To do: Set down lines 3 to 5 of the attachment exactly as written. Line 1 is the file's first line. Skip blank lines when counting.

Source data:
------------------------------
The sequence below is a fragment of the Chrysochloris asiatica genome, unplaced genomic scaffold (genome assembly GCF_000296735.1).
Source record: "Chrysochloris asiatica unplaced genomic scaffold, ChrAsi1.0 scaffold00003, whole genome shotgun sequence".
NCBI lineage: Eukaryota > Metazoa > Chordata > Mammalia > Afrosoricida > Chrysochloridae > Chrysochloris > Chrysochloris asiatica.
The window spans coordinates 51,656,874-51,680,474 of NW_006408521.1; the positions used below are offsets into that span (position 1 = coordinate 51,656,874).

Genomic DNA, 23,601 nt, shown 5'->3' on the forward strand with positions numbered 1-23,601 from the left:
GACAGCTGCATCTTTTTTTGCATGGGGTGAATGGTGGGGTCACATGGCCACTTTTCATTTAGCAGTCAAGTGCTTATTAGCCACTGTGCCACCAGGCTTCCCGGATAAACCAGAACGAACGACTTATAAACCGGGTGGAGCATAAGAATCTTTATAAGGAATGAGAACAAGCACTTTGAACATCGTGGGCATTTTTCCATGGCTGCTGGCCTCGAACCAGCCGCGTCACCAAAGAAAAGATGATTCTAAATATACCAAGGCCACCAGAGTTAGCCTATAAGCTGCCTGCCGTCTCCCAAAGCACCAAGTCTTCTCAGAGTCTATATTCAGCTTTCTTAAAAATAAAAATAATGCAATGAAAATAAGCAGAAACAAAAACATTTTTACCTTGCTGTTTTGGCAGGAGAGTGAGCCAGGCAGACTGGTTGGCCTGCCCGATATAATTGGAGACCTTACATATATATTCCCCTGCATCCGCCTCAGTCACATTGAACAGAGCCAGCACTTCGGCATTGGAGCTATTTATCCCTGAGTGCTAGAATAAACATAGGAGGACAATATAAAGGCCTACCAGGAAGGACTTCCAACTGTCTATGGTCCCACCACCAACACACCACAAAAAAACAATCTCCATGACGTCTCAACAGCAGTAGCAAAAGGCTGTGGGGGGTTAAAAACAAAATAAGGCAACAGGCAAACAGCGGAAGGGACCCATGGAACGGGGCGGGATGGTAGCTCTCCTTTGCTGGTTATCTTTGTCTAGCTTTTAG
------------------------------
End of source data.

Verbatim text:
NCBI lineage: Eukaryota > Metazoa > Chordata > Mammalia > Afrosoricida > Chrysochloridae > Chrysochloris > Chrysochloris asiatica.
The window spans coordinates 51,656,874-51,680,474 of NW_006408521.1; the positions used below are offsets into that span (position 1 = coordinate 51,656,874).

Genomic DNA, 23,601 nt, shown 5'->3' on the forward strand with positions numbered 1-23,601 from the left: